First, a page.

Proposal Approved by MO Sen. Would Basically Scrap Merit System for State Workers

JEFFERSON CITY, Mo. -- A bill passed by the Missouri Senate would largely discard the state’s merit system of employment for state workers and change their status to “at will”.

The move would allow state departments to fire employees at any time.  About half of state workers are employed under the Missouri Merit System in six agencies including the departments of Corrections, Health and Senior Services, Mental Health, Natural Resources and Social Services as well as the Office of Administration.

The system dates to the 1940’s and according to a description by the Office of Administration was designed to protect employees from arbitrary actions, personal favoritism, and political coercion.  The description says the system provides a competitive examination process for recruitment and retention of a qualified workforce.

The proposal passed out of the Senate calls for all state employees not required by law to be in the merit system to be considered at-will employees, serving at the pleasure of their respective appointing authorities.

The measure was sponsored by Republican Senator Mike Kehoe of Jefferson City, who has roughly 14,000 state workers in his district.  He says the top complaint he hears from those employees after low pay is that the merit system unfairly rewards lazy workers.

“Next conversation is, and I work my tail off and the person next to me doesn’t work hard at all, they don’t show up for work, but because they’re high on the merit system registry, they are the first ones considered for advancement and promotion, and I don’t have a chance,” said Kehoe.

A study conducted by the state in 2016 found that Missouri has the lowest paid state employees in the country with wages that are more than 10 percent below what is considered competitive in the job market.

The bill does not include employees at agencies that are required to maintain merit standards in order to qualify federal funding aid.  Kehoe says the federal requirement largely applies to 5,470 workers within the Department of Corrections who work at the state’s 21 prisons.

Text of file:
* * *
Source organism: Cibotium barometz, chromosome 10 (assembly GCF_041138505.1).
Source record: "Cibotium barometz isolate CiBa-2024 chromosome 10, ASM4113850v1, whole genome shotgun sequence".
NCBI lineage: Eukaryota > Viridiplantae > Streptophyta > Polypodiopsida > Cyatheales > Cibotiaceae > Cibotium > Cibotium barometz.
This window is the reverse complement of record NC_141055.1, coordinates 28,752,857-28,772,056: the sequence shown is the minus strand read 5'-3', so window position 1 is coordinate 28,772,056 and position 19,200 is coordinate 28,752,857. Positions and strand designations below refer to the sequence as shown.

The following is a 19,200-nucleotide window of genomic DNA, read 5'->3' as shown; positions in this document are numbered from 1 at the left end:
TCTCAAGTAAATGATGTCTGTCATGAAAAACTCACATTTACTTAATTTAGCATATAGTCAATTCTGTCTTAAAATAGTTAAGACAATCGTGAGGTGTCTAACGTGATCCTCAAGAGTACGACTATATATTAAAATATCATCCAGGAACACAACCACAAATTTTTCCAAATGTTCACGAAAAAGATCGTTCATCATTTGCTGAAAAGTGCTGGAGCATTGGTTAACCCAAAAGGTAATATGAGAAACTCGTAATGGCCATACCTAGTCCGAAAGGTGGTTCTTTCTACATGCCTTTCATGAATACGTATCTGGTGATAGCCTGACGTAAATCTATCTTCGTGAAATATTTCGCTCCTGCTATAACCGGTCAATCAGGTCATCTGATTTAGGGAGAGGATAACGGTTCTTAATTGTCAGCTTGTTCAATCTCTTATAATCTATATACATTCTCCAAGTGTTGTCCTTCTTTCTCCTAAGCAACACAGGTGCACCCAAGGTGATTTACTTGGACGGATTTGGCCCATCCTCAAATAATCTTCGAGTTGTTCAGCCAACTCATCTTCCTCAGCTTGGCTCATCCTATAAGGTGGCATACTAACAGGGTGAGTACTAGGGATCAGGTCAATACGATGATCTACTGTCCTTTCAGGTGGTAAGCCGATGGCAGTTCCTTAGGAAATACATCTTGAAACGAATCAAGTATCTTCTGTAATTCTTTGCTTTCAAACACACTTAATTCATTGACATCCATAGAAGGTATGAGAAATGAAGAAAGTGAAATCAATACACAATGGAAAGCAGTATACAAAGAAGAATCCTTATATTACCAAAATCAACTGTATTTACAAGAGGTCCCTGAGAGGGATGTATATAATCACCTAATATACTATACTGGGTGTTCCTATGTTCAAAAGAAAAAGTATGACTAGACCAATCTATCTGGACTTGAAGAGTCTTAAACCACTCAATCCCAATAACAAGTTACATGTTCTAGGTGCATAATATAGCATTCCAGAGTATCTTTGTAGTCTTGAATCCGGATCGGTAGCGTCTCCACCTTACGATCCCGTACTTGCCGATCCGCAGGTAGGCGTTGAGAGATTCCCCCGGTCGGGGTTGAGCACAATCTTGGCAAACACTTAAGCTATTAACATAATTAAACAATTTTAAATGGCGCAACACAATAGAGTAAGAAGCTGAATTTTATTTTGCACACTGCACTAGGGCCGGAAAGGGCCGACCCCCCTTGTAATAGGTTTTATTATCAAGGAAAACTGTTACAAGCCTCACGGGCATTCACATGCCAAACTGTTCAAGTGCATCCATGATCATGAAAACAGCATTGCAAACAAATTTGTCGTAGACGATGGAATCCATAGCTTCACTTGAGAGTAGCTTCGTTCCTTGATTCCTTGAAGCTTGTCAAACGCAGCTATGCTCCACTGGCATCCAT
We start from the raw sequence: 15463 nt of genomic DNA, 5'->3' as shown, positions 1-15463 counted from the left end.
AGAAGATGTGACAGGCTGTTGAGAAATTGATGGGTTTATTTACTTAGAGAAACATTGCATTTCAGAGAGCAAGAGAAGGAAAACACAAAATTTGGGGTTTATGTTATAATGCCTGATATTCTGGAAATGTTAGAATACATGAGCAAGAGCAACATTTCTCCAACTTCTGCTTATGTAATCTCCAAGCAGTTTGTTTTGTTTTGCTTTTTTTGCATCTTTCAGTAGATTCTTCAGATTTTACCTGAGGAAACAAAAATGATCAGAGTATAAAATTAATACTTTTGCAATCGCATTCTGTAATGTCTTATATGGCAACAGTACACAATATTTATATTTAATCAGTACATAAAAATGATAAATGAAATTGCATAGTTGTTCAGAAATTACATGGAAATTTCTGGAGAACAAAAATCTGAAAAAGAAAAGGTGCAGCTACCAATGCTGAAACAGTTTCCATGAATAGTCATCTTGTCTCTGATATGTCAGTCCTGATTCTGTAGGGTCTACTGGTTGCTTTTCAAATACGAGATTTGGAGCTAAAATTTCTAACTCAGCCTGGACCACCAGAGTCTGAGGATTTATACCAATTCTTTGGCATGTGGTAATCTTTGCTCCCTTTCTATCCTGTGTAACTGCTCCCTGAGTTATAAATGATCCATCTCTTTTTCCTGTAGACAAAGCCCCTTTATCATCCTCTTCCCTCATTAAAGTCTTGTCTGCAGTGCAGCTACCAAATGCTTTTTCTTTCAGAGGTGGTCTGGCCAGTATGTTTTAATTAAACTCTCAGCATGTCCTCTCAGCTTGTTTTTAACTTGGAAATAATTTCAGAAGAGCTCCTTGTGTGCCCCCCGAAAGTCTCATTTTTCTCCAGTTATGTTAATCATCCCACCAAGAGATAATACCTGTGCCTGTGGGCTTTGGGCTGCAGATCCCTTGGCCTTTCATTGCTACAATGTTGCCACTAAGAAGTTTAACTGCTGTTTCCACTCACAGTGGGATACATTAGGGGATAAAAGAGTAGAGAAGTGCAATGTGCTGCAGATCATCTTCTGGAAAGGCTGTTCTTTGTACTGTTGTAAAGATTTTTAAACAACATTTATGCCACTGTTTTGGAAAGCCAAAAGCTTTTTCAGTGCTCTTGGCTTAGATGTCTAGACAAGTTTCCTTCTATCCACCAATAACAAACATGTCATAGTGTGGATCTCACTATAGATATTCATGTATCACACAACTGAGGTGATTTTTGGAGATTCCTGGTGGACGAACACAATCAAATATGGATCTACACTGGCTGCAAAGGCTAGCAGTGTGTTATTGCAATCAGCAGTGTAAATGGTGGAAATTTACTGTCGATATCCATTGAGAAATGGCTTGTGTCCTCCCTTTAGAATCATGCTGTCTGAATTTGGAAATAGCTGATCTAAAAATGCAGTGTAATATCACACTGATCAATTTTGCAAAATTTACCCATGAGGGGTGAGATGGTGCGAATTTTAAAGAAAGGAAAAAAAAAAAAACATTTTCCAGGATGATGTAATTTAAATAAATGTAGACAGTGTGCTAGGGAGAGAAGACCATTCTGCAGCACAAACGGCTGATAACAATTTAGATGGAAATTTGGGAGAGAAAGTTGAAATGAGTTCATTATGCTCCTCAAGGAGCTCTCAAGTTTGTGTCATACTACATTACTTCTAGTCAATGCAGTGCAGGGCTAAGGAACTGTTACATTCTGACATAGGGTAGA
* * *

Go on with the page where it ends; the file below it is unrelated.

The measure was approved in the upper chamber by a 21-12 margin with all nine Democrats and three Republicans – Rob Schaaf of St. Joseph, Gary Romine of Farmington and Paul Weiland of Imperial – joining them.  Romine and Weiland represent districts with significant interests from organized labor.

Democrat Gina Walsh of Bellefontaine Neighbors is a 35-year union member who is president of the Missouri State Building & Construction Trades Council and serves on the executive board of the Missouri AFL-CIO.  During floor debate on the bill, Walsh expressed major displeasure with its language stating that workers could be fired “for no reason or any reason”.

“I mean this says to me that if a boss comes in one morning and was having a bad day and nobody is performing up to his standards that he can just tell them ‘That’s it, you’re finished’,” said Walsh.

Fellow Democrat Jill Schupp of Creve Coeur also disapproved of the proposal, saying it lowers the bargaining power of employees.  “That’s one of my overarching concerns about the bill,” said Schupp.  “And our state employees, who are some of the lowest paid employees in the nation, need to be able to work together to collectively bargain.”

Although Schupp voted against the measure, she successfully added an amendment to it that preserves whistleblower protections for state employees.

A contentious bill that became law last year weakened shielding for employees in both the private and public sectors who report workplace wrongdoing.

A bill passed by the Senate earlier in the current legislative session reinstated such protections to apply to all public employees.  Schupp’s amendment inserts that same language in Kehoe’s legislation.

The proposal to largely scrap the merit system at the state level is now in the Missouri House where it must quickly move through the committee level if it’s to have any hope of getting approved by the full chamber in the final days of the legislative session which ends May 18th.

(Jason Taylor, Missourinet)

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